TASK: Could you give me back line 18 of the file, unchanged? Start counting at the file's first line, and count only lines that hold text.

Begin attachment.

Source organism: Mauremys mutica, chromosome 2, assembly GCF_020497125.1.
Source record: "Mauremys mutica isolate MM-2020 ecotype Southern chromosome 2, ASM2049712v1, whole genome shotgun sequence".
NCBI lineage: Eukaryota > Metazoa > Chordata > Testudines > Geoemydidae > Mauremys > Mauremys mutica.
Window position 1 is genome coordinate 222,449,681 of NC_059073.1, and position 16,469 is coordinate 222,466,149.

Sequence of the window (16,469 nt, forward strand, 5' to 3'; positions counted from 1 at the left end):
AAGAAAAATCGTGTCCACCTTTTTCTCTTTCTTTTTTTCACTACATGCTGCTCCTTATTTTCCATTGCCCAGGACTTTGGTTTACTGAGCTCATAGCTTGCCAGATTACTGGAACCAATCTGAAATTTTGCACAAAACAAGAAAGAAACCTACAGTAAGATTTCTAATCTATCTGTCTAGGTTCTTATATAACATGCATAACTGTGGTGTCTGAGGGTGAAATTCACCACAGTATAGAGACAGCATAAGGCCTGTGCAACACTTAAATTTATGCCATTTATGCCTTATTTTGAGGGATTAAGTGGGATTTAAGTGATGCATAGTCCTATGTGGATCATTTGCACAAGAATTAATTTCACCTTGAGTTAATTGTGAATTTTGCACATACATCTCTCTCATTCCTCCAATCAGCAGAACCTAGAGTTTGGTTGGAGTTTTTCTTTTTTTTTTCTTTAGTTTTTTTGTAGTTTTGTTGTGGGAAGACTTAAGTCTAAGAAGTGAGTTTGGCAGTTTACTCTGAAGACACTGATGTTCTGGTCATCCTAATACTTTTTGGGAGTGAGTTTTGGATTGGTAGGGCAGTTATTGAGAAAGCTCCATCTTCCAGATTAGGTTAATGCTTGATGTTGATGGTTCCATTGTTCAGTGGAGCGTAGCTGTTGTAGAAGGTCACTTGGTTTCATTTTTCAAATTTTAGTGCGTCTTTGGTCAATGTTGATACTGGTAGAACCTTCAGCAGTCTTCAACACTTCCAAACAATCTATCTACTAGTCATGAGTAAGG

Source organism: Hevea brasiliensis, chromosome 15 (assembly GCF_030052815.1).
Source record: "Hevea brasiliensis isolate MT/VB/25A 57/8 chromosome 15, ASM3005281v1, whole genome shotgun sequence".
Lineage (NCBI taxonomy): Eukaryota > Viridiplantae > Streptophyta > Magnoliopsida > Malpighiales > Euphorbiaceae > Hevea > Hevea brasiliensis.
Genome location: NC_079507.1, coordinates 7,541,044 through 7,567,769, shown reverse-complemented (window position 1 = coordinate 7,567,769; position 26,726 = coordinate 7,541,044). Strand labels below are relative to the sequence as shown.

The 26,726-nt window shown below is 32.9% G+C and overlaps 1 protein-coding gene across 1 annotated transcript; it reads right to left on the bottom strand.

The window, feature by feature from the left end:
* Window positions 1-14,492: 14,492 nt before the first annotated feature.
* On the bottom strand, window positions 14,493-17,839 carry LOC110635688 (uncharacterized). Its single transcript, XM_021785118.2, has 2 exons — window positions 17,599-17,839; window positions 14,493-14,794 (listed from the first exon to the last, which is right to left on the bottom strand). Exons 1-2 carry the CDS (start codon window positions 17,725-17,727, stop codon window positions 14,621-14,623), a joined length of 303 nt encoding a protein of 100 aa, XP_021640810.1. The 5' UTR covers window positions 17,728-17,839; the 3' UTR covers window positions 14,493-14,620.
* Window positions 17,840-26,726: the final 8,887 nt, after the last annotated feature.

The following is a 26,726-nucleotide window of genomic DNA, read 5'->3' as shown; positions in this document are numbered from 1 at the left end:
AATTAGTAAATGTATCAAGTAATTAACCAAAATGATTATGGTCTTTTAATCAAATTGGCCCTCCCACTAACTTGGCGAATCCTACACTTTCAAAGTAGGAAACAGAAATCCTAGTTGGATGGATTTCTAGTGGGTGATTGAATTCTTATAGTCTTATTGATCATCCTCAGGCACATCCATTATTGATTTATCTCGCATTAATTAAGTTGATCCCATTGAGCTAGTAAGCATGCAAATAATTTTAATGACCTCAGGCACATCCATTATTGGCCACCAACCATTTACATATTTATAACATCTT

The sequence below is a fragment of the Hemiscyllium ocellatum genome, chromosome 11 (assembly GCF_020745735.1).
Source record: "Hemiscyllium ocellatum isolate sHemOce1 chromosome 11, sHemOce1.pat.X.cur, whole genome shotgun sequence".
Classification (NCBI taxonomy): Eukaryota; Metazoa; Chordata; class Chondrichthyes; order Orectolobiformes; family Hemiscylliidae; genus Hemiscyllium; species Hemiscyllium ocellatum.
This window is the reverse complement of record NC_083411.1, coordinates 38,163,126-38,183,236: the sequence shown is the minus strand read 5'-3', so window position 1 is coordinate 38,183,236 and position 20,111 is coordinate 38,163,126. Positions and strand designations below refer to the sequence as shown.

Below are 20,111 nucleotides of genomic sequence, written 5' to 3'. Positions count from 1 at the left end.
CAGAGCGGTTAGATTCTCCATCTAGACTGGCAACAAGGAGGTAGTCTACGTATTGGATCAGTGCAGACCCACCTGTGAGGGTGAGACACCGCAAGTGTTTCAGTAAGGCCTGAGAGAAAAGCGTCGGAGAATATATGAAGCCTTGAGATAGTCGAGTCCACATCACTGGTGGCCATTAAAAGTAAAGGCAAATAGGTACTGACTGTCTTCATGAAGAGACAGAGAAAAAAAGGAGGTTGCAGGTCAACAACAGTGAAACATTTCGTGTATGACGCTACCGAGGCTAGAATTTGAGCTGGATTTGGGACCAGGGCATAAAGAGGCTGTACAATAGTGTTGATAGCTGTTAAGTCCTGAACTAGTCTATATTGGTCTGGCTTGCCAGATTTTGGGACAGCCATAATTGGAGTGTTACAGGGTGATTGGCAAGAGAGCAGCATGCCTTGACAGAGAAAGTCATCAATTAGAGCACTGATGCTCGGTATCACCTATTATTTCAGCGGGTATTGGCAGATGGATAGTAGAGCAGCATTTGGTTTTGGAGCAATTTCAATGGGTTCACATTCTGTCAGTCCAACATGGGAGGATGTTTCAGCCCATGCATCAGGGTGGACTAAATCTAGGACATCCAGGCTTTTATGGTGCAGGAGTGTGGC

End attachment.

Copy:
The sequence below is a fragment of the Hemiscyllium ocellatum genome, chromosome 11 (assembly GCF_020745735.1).